Residents of big cities pay a disproportionate share of federal taxes. That's true not only of growing cities but declining Rustbelt ones, even hard-hit Detroit. Overall, urbanites pay 27 percent more in federal income taxes than workers with similar skills in small cities and rural areas. That's according to an important new study by University of Michigan economist and MPI associate David Albouy in the Journal of Political Economy, Here's a summary of its key findings.
"Workers in cities are generally paid higher wages than similarly skilled workers in smaller towns, so they're taxed at higher rates. That may sound fair, until one considers the higher cost of living in cities, which means those higher wages don't provide any extra buying power. The federal income tax system doesn't account for cost of living. So the effect is that workers in expensive cities like New York, Los Angeles and Chicago pay more in taxes even though their real income is essentially the same as workers in smaller, cheaper places.
"The extra burden wouldn't be so excessive if more federal tax dollars were returned to urban areas in the form of higher federal spending. But according to Albouy's research, that's not the case. His data show that more federal dollars are actually spent in rural areas, despite the fact that cities send far more cash to Washington. The net effect of all this is a transfer of $269 million from workers in high-cost areas to workers in lower cost rural areas in 2008 alone.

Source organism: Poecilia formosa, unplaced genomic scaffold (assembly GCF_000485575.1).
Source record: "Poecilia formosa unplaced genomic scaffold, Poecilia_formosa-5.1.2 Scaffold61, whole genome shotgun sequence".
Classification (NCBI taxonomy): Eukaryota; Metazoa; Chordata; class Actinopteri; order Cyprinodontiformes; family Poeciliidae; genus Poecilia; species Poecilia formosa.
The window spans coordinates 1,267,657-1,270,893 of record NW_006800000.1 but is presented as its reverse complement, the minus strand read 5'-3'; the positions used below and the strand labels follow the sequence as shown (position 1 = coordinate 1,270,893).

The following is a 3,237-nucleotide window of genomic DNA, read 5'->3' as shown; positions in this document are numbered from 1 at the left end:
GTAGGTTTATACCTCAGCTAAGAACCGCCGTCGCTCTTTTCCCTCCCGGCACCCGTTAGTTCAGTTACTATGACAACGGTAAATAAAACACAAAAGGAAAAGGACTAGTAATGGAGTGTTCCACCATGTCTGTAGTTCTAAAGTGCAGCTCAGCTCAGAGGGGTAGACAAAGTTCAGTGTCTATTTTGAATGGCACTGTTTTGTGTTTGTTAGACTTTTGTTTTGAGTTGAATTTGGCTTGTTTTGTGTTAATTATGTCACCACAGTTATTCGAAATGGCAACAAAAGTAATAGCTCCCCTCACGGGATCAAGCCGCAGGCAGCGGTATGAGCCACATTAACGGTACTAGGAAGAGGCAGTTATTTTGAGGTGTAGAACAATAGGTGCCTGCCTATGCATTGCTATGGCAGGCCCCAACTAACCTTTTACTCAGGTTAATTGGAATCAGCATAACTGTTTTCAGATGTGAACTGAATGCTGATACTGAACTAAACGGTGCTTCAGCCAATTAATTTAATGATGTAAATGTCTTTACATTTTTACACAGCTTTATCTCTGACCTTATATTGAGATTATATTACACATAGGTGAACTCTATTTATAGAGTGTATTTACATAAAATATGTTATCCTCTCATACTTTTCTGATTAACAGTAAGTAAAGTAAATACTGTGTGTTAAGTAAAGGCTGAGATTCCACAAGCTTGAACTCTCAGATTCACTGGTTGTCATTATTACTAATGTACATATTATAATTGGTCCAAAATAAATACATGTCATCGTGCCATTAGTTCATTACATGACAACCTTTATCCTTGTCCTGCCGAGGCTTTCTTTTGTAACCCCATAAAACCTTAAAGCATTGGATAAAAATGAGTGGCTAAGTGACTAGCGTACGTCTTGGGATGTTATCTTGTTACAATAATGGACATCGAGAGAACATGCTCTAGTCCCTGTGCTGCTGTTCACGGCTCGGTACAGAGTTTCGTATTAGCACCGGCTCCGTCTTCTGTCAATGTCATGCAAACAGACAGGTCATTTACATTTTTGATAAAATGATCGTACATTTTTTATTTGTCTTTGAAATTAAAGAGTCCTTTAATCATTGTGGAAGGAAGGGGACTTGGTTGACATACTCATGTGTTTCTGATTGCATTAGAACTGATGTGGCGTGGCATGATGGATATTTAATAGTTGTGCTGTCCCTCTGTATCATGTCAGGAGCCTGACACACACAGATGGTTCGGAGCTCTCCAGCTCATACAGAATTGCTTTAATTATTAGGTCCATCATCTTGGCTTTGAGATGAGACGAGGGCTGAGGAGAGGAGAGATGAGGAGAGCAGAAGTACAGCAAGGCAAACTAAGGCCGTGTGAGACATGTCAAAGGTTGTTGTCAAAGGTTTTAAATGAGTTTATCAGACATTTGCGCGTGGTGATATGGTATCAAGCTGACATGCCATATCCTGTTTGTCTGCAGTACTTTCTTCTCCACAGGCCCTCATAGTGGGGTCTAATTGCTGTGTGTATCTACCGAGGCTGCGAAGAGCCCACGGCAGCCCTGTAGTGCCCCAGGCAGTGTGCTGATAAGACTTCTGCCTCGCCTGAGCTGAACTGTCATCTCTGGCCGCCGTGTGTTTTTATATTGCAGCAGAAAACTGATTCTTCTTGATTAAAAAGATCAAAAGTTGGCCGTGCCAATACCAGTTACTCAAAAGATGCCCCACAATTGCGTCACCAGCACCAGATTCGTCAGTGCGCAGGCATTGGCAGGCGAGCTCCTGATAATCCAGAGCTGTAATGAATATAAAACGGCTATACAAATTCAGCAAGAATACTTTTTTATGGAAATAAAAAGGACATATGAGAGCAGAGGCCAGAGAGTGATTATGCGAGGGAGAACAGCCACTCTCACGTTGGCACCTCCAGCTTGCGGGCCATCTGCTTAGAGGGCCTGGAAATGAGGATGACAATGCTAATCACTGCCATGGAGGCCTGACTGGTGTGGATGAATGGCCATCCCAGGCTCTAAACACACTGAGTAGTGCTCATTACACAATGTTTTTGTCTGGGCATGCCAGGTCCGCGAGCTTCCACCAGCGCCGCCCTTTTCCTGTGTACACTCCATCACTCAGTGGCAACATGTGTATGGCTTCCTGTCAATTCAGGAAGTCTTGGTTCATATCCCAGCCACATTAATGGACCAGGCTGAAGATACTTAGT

"Over the long haul, Albouy says, the larger tax burden causes workers to flee large urban centers in the Northeast and settle in less expensive places in the South. So to some extent, it may have been the federal tax system that put the rust on the rust belt.
"Detroit is a perfect example of a city that gets the short end of the stick.
"With its high wage levels, Detroit was, until recently, contributing far more in federal revenues per capita than most other places for over one hundred years," Albouy said. The recent federal bailout to Detroit automakers "is peanuts relative to the extra billions the city has poured into Washington over the 20th Century."
"Albouy says that city folk shouldn't expect relief from this system anytime soon.
"Highly taxed areas tend to be in large cities inside of populous states, which have low Congressional representation per capita, making the prospect of reform daunting," he writes.
The full study is here (PDF).